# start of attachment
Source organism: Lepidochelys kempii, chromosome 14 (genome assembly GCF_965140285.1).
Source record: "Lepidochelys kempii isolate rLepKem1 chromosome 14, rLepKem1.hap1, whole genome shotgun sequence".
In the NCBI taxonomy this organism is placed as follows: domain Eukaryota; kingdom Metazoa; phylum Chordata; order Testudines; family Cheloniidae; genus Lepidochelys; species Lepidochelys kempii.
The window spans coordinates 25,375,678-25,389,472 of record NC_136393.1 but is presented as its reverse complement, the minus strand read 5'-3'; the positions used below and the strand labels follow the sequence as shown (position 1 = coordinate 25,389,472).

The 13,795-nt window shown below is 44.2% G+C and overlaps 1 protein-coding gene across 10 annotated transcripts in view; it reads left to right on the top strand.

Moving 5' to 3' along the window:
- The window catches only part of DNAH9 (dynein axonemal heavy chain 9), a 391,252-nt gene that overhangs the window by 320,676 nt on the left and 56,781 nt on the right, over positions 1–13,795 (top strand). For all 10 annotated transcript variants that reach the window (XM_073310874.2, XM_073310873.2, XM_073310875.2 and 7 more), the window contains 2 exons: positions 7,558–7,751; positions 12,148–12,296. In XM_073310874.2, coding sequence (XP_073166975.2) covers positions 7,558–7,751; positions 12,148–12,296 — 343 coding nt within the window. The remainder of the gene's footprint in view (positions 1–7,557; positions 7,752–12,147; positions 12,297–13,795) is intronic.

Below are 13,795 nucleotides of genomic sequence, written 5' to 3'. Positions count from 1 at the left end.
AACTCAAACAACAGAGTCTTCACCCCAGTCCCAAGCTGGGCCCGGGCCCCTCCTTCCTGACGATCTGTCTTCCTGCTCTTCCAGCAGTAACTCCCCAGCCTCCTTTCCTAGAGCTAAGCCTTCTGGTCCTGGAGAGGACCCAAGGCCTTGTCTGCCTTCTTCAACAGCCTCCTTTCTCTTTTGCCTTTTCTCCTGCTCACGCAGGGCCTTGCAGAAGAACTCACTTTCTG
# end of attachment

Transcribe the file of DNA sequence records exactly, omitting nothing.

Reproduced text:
Source organism: Lepidochelys kempii, chromosome 14 (genome assembly GCF_965140285.1).
Source record: "Lepidochelys kempii isolate rLepKem1 chromosome 14, rLepKem1.hap1, whole genome shotgun sequence".
In the NCBI taxonomy this organism is placed as follows: domain Eukaryota; kingdom Metazoa; phylum Chordata; order Testudines; family Cheloniidae; genus Lepidochelys; species Lepidochelys kempii.
The window spans coordinates 25,375,678-25,389,472 of record NC_136393.1 but is presented as its reverse complement, the minus strand read 5'-3'; the positions used below and the strand labels follow the sequence as shown (position 1 = coordinate 25,389,472).

The 13,795-nt window shown below is 44.2% G+C and overlaps 1 protein-coding gene across 10 annotated transcripts in view; it reads left to right on the top strand.

Moving 5' to 3' along the window:
- The window catches only part of DNAH9 (dynein axonemal heavy chain 9), a 391,252-nt gene that overhangs the window by 320,676 nt on the left and 56,781 nt on the right, over positions 1–13,795 (top strand). For all 10 annotated transcript variants that reach the window (XM_073310874.2, XM_073310873.2, XM_073310875.2 and 7 more), the window contains 2 exons: positions 7,558–7,751; positions 12,148–12,296. In XM_073310874.2, coding sequence (XP_073166975.2) covers positions 7,558–7,751; positions 12,148–12,296 — 343 coding nt within the window. The remainder of the gene's footprint in view (positions 1–7,557; positions 7,752–12,147; positions 12,297–13,795) is intronic.

Below are 13,795 nucleotides of genomic sequence, written 5' to 3'. Positions count from 1 at the left end.
AACTCAAACAACAGAGTCTTCACCCCAGTCCCAAGCTGGGCCCGGGCCCCTCCTTCCTGACGATCTGTCTTCCTGCTCTTCCAGCAGTAACTCCCCAGCCTCCTTTCCTAGAGCTAAGCCTTCTGGTCCTGGAGAGGACCCAAGGCCTTGTCTGCCTTCTTCAACAGCCTCCTTTCTCTTTTGCCTTTTCTCCTGCTCACGCAGGGCCTTGCAGAAGAACTCACTTTCTG